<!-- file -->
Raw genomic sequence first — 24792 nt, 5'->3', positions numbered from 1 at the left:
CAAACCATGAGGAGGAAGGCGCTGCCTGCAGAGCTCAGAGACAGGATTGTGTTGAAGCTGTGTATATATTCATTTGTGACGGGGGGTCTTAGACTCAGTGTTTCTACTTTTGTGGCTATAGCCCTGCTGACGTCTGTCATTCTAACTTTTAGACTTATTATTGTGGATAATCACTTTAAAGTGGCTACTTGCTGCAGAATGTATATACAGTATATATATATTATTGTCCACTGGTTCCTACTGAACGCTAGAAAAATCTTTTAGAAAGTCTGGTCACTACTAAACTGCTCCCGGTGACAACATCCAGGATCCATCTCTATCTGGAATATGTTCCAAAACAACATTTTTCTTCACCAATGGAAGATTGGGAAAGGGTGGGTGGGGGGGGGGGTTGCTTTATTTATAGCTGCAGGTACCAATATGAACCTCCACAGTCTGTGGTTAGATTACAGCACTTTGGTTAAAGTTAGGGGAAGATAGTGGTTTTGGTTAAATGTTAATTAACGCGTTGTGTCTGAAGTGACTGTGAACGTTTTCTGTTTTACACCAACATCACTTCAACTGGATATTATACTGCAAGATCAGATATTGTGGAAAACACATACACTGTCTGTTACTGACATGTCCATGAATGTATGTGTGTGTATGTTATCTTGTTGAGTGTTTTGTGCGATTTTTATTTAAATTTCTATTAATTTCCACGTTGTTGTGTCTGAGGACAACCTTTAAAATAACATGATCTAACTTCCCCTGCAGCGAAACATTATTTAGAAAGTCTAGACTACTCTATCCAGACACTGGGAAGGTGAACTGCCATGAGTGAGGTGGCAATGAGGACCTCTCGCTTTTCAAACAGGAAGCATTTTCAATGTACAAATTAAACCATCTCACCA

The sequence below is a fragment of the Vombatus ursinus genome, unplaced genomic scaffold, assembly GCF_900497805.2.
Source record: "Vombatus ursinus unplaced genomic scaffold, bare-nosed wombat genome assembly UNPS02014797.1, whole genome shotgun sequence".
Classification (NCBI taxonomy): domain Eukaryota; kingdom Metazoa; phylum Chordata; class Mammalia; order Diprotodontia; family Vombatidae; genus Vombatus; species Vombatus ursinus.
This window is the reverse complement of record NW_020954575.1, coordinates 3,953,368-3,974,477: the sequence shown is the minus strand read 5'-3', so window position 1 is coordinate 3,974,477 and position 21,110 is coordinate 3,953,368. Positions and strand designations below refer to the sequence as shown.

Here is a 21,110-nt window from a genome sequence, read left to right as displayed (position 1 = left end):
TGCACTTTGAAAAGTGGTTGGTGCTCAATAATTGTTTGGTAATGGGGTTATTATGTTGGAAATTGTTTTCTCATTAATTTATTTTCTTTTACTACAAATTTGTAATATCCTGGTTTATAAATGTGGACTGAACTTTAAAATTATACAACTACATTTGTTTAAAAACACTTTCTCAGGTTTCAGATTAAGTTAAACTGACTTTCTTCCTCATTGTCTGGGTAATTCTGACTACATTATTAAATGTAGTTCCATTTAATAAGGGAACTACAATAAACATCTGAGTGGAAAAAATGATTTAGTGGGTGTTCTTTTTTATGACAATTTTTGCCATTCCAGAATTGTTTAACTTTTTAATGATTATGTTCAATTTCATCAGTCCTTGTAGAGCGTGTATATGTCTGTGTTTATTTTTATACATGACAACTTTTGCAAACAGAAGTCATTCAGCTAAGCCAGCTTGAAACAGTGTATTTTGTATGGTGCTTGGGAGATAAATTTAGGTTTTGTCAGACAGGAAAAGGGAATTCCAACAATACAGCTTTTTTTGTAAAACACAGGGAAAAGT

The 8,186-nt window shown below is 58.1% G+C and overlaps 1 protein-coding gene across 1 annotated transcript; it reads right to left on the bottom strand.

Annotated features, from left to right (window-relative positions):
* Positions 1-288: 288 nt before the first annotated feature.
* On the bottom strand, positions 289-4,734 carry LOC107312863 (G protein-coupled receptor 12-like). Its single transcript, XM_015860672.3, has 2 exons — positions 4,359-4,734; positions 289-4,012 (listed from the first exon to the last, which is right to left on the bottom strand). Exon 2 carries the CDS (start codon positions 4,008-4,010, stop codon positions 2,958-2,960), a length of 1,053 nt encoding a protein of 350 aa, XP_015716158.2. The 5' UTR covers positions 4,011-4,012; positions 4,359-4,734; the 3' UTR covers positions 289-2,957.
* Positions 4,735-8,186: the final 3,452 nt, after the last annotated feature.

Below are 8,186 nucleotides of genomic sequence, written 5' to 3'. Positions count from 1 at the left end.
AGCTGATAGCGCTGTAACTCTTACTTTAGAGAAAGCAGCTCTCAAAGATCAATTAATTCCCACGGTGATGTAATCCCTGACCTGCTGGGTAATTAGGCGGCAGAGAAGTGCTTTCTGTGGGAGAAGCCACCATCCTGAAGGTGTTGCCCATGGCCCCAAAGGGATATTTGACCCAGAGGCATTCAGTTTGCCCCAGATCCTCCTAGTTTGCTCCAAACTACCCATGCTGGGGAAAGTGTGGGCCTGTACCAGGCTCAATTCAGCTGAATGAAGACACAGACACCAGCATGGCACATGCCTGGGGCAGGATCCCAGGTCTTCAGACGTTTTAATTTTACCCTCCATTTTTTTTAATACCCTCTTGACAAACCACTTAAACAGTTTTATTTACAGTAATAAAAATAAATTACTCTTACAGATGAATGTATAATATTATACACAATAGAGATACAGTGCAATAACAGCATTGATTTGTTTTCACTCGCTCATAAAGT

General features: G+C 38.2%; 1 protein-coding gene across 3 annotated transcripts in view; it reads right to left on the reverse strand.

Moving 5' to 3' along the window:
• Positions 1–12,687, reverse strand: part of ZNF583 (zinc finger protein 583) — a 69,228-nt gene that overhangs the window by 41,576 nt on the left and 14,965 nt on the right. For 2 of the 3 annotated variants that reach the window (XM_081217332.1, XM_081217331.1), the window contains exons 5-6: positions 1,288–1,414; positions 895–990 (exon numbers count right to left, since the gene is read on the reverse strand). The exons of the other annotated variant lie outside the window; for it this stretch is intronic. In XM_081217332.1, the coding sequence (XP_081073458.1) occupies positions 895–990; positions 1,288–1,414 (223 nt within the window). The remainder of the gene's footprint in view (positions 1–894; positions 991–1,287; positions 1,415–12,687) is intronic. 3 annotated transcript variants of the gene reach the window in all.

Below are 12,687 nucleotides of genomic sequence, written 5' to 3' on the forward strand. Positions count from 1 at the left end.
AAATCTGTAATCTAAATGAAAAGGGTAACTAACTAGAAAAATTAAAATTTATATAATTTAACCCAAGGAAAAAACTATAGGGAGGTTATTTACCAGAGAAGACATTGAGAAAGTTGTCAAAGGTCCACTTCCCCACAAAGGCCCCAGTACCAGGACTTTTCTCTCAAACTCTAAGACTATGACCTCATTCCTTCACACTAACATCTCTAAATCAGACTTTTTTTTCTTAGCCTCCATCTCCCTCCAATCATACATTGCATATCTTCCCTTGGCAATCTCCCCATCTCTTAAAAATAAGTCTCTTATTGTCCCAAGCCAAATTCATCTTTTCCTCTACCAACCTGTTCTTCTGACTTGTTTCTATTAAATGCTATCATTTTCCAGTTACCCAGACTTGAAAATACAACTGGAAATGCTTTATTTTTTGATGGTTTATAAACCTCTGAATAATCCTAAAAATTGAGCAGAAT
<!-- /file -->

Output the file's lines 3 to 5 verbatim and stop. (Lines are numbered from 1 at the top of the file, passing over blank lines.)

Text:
The sequence below is a fragment of the Vombatus ursinus genome, unplaced genomic scaffold, assembly GCF_900497805.2.
Source record: "Vombatus ursinus unplaced genomic scaffold, bare-nosed wombat genome assembly UNPS02014797.1, whole genome shotgun sequence".
Classification (NCBI taxonomy): domain Eukaryota; kingdom Metazoa; phylum Chordata; class Mammalia; order Diprotodontia; family Vombatidae; genus Vombatus; species Vombatus ursinus.